Putin’s Power Play Raises Real Concerns

Russian President Vladimir Putin has been selected as Time magazine’s 2007 “Person of the Year.” Time has stressed from the very beginning of its annual selection, that the “Person of the Year” is based on how he or she affected world news “for ill or good.” Thus, while such positive figures as Winston Churchill and Nelson Mandela have been selected for the position, so have Joseph Stalin, Adolf Hitler and the Ayatollah Ruhollah Khomeini.

At this moment, Vladimir Putin cannot be easily classified. On some levels, he has been a force for stability and continuity for Russia in the aftermath of the collapse of Communism and the often unpredictable and unstable rule of his predecessor, Boris Yeltsin. On the other hand, Putin has taken numerous steps to consolidate his powers at the expense of the increased human rights that had built up not only during the tenure of Yeltsin, but also during the presidency of Mikhail S. Gorbachev, the last leader of the Soviet Union. Most recently, Putin won approval for a carefully orchestrated effort to assure that he will continue to be the major executive power even after his term as president expires in March. Putin has selected Dmitry Medvedev, his protege, whose loyalty to Putin is well-known, to succeed him as president. Putin himself will become prime minister, or premier. Under the Russian Constitution approved during Yeltsin’s tenure, Russia had a strong elected president and a relatively weak appointed prime minister. The new arrangement will enhance the power of Putin as prime minister, and reduce the position of president to that of a figurehead, as is the case in countries like Israel and Germany.

Neil Buckley reports in the Financial Times that “It will be the first time a Soviet or Russian leader has voluntarily stepped down at the end of his term, but continued in another political role.” Critics charge Mr. Putin has skirted around a constitutional bar to serve a de facto third presidential term. Putin has made no secret of his desire to return as president after the constitutionally required interval of four years.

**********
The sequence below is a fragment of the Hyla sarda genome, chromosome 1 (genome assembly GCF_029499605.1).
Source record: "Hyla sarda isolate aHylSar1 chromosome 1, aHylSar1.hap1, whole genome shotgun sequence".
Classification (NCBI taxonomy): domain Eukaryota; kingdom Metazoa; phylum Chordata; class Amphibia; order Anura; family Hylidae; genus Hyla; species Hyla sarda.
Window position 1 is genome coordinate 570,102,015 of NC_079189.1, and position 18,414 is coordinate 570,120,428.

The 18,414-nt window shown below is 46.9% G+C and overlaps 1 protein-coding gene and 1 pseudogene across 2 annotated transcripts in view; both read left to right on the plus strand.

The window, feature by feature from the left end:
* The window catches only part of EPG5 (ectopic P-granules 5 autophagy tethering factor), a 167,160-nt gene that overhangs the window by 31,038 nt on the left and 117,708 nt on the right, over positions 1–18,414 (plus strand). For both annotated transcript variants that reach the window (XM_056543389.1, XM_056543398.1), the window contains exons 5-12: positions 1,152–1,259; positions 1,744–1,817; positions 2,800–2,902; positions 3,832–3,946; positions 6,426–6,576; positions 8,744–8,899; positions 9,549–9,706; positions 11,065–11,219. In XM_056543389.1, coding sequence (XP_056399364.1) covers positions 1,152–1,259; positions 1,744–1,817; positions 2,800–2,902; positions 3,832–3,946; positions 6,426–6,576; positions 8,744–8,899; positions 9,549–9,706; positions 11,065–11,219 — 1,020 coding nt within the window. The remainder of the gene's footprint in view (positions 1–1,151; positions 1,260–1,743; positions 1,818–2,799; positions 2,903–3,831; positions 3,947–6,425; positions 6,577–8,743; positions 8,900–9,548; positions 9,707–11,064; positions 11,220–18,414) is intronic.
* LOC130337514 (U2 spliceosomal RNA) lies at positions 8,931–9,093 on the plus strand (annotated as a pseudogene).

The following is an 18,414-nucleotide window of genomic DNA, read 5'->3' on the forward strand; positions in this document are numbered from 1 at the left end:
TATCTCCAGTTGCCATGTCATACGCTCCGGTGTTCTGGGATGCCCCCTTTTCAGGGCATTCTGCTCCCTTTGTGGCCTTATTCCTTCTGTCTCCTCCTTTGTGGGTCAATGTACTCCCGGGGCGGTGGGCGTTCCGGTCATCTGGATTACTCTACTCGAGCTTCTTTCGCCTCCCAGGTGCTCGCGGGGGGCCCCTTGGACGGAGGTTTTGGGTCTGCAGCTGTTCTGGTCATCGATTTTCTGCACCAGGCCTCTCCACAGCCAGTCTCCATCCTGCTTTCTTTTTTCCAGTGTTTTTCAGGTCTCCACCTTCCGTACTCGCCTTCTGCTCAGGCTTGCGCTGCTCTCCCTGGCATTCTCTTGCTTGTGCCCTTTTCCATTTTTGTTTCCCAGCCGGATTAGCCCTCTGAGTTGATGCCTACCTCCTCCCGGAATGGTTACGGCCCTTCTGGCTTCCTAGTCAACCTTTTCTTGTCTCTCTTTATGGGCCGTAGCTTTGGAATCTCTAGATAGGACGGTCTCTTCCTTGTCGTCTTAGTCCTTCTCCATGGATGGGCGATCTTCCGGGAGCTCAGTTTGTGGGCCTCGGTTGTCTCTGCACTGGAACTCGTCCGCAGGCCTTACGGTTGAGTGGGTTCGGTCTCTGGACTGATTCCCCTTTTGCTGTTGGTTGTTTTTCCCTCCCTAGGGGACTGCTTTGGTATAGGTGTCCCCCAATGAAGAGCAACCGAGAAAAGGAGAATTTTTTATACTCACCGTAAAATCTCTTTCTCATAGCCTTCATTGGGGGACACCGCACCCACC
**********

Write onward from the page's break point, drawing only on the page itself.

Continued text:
Thus far, Putin’s policy toward Russia’s still-large Jewish community has been largely protective and positive. But the Union of Councils for Jews in the Former Soviet Union has decried the recent anti-democratic steps Putin and the Russian parliament have taken. The UCSJ decried the results of the Russian parliamentary elections earlier this month, stating, “After the extensive and often brutal measures the Kremlin took in recent months to carefully manage the results of the elections, President Putin and his administration abjectly failed to translate his often eloquent statements that condemn anti-Semitic and xenophobic hate crimes into an improved and reformed Duma.” Many Duma candidates are associated with ultra-nationalist, anti-Semitic parties and movements, who are aligned with the Kremlin, and in the words of the UCSJ, “call into question the government’s commitment to seriously tackle the growing problem of inter-ethnic violence in Russia.”

There is another danger to religious and ethnic minorities from Putin’s Machiavellian maneuvers. The vastly increased executive powers and the elimination of democratic checks and balances could provide a future Russian leader the tools to crack down harshly on Jews and others if the political climate changes toward extremism.

We are grateful to groups like the Union of Councils for Jews in the former Soviet Union for their careful monitoring of the events in Russia. Twenty years ago, 250,000 human-rights advocates marched on Washington in support of Soviet Jewry. Their dedication to freedom of religion helped bring about the huge exodus of Jews from the USSR to Israel and the United States, including a large contingent in St. Louis. It would be a grave tragedy if the clock were turned back to the days of official persecution of the Jews, if a Russian ruler “who knows not Joseph” should arise in the future, with vastly increased, almost dictatorial powers.

We urge the White House and our elected representatives in the Congress to carefully monitor the events in Russia, and to be prepared to take decisive action to support pro-democracy advocates and any and all persecuted minorities in that complex and challenging nation.

We also call upon St. Louisans of all faiths and races to hold their elected leaders accountable and keep up the pressure on politicians, so that events in Russia are not ignored. Call or write your elected officials to make sure they understand how important this issue is to you.